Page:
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Remote Sensing in Natural Hazard Monitoring

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  1. Remote Sensing in Natural Hazard Monitoring Bruce H. Ramsay*, William Y. Tseng* , George Stephen*, Robert Fennimore*, and Fernando Sotelo** *NOAA/NESDIS, Washington, D.C. 20233, USA **Litton PRC, GOES Data Distribution System Support Contractor, Washington, D.C. 20233, USA

  2. Table of Contents • Introduction • OSEI Purpose • Support Policies • Defining a Natural Hazard/Significant Event • The Process • Identification of Significant Events • Notification Protocols • The Acquisition of Imagery • The Analysis of Imagery • The Production of Imagery • Quality Control

  3. Table of Contents (Cont’d) • Storage and Dissemination of Data • Website Control and File Management • The Daily Report • Recent Event Supports and Examples

  4. Introduction • OSEI Purpose • To produce and analyze remotely sensed imagery, in near real-time, from satellite sensors, for the identification and monitoring of short-term natural and anthropogenic hazards. • Imagery available in NOAA: NOAA-AVHRR, GOES, GMS, DMSP-SSM/I, TOMS-EP, METEOSAT, RADARSAT SAR, and SeaWiFS • Support Policies • Operational support • All locations in the world • Near real-time and quick turn around after an event

  5. Introduction (Cont’d) • Defining a Natural Hazard/Significant Event • “Significant” depends upon one’s point of view. • “Significant Events” are defined not just in context with situations which produce spectacular remotely-sensed images, but also with those that have a severe impact to lives and property. • Typical Significant Events: Fires, Smoke, Volcanic Eruptions and Ash Plumes, Tropical Cyclones, Floods, Oil Spills, Snow Cover or Ice, Dust Storms, Tornado Outbreaks, Storms, and Red Tides.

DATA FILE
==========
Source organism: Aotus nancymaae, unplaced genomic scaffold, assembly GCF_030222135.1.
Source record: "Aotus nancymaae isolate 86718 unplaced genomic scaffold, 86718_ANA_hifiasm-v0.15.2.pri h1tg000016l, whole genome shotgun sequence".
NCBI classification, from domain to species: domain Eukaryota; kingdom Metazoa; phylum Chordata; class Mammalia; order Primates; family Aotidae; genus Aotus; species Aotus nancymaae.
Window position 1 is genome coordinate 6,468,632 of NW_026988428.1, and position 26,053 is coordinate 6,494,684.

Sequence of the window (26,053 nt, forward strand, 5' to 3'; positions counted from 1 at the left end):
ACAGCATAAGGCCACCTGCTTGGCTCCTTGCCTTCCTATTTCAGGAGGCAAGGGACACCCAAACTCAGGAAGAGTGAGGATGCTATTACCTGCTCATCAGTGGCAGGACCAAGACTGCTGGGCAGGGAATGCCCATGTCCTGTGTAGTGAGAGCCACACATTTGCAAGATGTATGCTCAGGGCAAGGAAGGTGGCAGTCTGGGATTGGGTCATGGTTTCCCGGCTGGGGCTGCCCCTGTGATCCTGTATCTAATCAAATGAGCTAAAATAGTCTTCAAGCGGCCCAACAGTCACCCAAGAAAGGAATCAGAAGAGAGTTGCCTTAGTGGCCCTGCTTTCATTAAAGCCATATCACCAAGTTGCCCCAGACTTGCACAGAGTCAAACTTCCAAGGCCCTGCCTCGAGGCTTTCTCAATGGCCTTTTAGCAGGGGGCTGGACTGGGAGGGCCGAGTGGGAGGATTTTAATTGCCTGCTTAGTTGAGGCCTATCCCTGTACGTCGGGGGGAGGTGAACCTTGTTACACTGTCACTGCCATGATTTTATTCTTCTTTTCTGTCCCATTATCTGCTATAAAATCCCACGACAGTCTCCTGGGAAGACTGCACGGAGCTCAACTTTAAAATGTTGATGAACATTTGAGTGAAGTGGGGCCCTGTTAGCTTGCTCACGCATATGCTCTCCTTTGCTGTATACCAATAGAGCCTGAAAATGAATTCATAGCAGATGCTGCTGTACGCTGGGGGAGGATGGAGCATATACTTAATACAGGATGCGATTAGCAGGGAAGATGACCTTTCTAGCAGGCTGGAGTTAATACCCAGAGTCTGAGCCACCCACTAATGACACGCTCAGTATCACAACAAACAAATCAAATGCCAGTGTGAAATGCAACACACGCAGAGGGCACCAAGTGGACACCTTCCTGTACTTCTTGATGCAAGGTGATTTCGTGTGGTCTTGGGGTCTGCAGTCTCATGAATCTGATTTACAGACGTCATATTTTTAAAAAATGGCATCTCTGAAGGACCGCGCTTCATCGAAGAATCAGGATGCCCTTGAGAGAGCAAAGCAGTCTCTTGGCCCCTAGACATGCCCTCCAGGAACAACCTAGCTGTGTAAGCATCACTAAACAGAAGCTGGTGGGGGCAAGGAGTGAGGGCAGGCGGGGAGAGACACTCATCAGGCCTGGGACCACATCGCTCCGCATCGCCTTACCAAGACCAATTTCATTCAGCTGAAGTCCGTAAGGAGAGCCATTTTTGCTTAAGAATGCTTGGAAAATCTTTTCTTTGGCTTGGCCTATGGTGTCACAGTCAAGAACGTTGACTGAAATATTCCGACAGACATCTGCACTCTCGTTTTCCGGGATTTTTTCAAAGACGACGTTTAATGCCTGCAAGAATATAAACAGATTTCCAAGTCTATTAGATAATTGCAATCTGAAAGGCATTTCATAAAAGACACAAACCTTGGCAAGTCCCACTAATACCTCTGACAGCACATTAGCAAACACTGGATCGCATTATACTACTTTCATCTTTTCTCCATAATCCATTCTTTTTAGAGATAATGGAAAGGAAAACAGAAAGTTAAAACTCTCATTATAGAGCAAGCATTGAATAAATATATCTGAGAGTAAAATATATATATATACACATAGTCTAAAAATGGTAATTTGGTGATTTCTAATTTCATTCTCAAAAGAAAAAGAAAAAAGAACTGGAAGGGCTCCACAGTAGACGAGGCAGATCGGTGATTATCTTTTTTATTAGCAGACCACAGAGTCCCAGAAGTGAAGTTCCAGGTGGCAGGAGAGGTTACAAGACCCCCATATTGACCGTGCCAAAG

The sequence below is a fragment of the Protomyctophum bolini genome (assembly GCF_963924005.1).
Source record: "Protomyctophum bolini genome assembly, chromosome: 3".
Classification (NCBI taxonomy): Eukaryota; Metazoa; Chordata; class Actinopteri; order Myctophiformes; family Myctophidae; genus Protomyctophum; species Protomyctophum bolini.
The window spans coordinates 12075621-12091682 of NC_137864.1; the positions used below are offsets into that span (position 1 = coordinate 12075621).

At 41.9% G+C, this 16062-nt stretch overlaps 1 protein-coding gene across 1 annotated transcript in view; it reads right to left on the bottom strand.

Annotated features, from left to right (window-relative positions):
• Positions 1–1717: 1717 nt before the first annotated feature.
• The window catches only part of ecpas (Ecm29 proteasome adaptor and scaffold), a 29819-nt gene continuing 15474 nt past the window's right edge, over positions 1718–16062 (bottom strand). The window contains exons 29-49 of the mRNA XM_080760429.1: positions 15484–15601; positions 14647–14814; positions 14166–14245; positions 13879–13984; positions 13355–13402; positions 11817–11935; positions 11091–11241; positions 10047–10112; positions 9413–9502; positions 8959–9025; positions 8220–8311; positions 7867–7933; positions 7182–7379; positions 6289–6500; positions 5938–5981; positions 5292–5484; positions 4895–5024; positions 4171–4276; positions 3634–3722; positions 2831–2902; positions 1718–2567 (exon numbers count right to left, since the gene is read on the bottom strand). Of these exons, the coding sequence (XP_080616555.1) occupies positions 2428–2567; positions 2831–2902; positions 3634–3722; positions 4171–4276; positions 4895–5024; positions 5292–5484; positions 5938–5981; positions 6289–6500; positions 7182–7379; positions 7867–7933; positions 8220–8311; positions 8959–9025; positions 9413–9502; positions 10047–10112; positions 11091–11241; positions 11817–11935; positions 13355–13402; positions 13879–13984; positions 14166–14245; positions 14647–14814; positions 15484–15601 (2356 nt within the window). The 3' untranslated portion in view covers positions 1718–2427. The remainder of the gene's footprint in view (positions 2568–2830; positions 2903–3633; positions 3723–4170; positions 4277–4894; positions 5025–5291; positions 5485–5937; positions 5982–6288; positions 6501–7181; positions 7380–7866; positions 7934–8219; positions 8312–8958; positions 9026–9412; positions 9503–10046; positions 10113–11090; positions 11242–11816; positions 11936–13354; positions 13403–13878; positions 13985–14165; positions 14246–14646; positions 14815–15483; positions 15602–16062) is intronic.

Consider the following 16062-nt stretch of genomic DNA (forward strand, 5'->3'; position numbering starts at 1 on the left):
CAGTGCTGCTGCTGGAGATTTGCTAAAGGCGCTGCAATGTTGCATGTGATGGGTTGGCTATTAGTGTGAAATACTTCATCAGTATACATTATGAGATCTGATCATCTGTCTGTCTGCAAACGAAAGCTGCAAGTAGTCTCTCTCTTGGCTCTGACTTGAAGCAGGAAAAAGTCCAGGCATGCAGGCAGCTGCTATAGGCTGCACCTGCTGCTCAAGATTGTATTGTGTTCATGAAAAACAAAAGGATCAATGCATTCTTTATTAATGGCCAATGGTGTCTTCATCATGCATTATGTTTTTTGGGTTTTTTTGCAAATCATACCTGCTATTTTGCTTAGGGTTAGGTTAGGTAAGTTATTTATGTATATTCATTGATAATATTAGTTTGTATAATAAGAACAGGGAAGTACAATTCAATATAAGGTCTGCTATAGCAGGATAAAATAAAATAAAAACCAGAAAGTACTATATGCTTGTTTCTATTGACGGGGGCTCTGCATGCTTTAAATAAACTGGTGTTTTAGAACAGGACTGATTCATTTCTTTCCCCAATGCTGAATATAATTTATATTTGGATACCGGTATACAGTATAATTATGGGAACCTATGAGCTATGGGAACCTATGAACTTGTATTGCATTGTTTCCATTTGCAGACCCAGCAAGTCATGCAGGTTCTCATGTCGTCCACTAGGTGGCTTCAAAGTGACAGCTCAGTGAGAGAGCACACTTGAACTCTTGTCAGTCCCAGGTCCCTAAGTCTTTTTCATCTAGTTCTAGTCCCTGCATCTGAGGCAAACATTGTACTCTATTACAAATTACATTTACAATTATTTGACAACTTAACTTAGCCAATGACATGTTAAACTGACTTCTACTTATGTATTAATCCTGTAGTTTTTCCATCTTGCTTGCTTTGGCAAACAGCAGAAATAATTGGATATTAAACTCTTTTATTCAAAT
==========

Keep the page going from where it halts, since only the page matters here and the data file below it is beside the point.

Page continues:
6. The Process • Identify Significant Events • Define Significance and Classify the “Significance Threshold (ST)” from ST0 (lowest) to ST3 (highest). • Notify the OSEI Team Members • Acquire, Analyze and Produce Imagery • Quality Control • Store, Disseminate and Archive Data • Daily Operational Significant Event Support Report

  7. Recent Event Supports and Examples • Fires: Southeast Asia, Australia, Brazil, Canada, Central America, Guyana, Indonesia, Mexico, the Philippines, and the United States • Dust: Africa, East Asia, MidEast and the Pacific Ocean • Floods: Afghanistan, Argentina, Kenya, Pakistan, Peru, Somalia, and the United States • Snow Cover or Ice: The Antarctic, and the Arctic, Canada, and the United States

  8. Recent Event Supports and Examples (Cont’d) • Storms, Tornado, or Tropical Cyclones: Canada, Europe, Japan, India, Russia and Georgia, the Philippines, the United States, etc. • Smoke: SE Asia, Japan, South America, Italy, and the United States • Volcanic Eruptions: Hawaii, Soufriere Hills, Kamchatka Peninsula (near Bering Sea), Montserrat, Pavlof, and El Arenal (in Costa Rica) • Oil Spills: Coastal oceans off Pakistan, Japan, and Paraguay • Red Tides: Hong Kong

  9. Future Plans • Implement 7X24 support. • Implement “list serve” capability. • Develop automate data acquisition/event identification/classification system - Hazard Mapping System (HMS). • Develop a simple and more friendly image processing software.

  10. Discussion and Conclusion • All imagery supports are emphasized on the operational objective, rather than on the scientific purpose. • Since the turn-around time of imagery support for an event is about three hours, a detailed study of the imagery is impossible. Therefore, a bias in the event location and reality is inevitable.

  11. Discussion and Conclusion (Cont’d) • Ground truth data are usually not available when the imagery is issued and disseminated to the customer. • The imagery support, however, has still been proved to be a very useful, economical, and effective method for identifying and monitoring larger-scaled events.